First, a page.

note: the idea for this post came the other night as I was listening to The Who’s Baba O’Riley in the car on the way to the store to buy popsicles for my wife.

This recent article in the NYT (hat tip: T&S sidebar) discusses the research of moral psychologist Jonathan Haidt here at UVA, where he surveys five moral systems that are common to all cultures.

Dr. Haidt (pronounced height) began his research career by probing the emotion of disgust. Testing people’s reactions to situations like that of a hungry family that cooked and ate its pet dog after it had become roadkill, he explored the phenomenon of moral dumbfounding — when people feel strongly that something is wrong but cannot explain why.
Dumbfounding led him to view morality as driven by two separate mental systems, one ancient and one modern, though the mind is scarcely aware of the difference. The ancient system, which he calls moral intuition, is based on the emotion-laden moral behaviors that evolved before the development of language. The modern system — he calls it moral judgment — came after language, when people became able to articulate why something was right or wrong.
The emotional responses of moral intuition occur instantaneously — they are primitive gut reactions that evolved to generate split-second decisions and enhance survival in a dangerous world. Moral judgment, on the other hand, comes later, as the conscious mind develops a plausible rationalization for the decision already arrived at through moral intuition.
Moral dumbfounding, in Dr. Haidt’s view, occurs when moral judgment fails to come up with a convincing explanation for what moral intuition has decided.

The article continues, describing five components of morality common to all cultures:

1. Preventing harm to others
2. Reciprocity and fairness
3. Loyalty to the in-group
4. Respect for authority and hierarchy, and
5. Sense of purity or sanctity

The first two components concern protection of the individual, and the last three concern the moral ties that bind groups together.

Notions of disgust and purity are widespread outside Western cultures. “Educated liberals are the only group to say, ‘I find that disgusting but that doesn’t make it wrong,’ ” Dr. Haidt said.
Working with a graduate student, Jesse Graham, Dr. Haidt has detected a striking political dimension to morality. He and Mr. Graham asked people to identify their position on a liberal-conservative spectrum and then complete a questionnaire that assessed the importance attached to each of the five moral systems. (The test, called the moral foundations questionnaire, can be taken online, at www.YourMorals.org.)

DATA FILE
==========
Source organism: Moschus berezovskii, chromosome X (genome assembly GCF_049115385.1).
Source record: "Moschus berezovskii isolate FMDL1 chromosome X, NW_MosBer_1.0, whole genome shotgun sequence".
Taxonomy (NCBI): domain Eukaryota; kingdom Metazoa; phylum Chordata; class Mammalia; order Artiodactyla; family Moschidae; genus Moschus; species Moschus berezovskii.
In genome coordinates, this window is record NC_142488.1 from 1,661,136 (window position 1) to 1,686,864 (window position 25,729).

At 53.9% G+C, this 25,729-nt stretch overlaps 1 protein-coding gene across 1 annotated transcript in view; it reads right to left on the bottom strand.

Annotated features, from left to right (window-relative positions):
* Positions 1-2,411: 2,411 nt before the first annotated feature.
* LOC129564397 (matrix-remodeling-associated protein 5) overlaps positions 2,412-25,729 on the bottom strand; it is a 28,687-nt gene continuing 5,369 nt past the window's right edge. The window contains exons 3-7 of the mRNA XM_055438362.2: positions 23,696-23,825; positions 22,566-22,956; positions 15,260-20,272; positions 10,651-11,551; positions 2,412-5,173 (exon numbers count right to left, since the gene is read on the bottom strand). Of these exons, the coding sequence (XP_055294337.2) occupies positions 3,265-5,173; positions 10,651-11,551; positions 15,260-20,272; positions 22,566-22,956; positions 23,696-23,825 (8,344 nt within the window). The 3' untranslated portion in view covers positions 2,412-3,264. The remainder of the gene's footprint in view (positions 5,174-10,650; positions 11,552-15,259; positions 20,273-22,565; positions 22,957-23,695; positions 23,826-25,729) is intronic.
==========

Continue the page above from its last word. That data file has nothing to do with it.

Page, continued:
They found that people who identified themselves as liberals attached great weight to the two moral systems protective of individuals — those of not harming others and of doing as you would be done by. But liberals assigned much less importance to the three moral systems that protect the group, those of loyalty, respect for authority and purity.
Conservatives placed value on all five moral systems but they assigned less weight than liberals to the moralities protective of individuals.
Dr. Haidt believes that many political disagreements between liberals and conservatives may reflect the different emphasis each places on the five moral categories.

According to this model, if one has a good grasp of Church history and a good understanding of Church government and doctrine and LDS culture, is it safe to say that person cannot be content in the Church if s/he is consistently liberal or conservative?
I consider myself smack in the middle of the contemporary continuum of liberal/conservative, and I consider this a great place to be as a Mormon because I don’t demand purity from my leaders(a conservative moral component I disagree with), and that helps me handle the minefields of Church history fairly well.  I generally respect authority(a conservative component I agree with); I think many Church policies that people consider harmful to others, such as working against gay marriage, are not actually harmful(a liberal component I disagree with); I think fairness and reciprocity are very important(a liberal component I strongly agree with); and I think that many criticisms of the Church that aim to protect individuals are generally as wrong-headed as knee-jerk support for Church leaders’ indefensible actions in the past(I don’t lean consistently either way here).
In other words, I’m a moderate; I don’t go to bat consistently for either the individual or the establishment.  Am I the only kind of informed person who can be consistently morally content in the Church?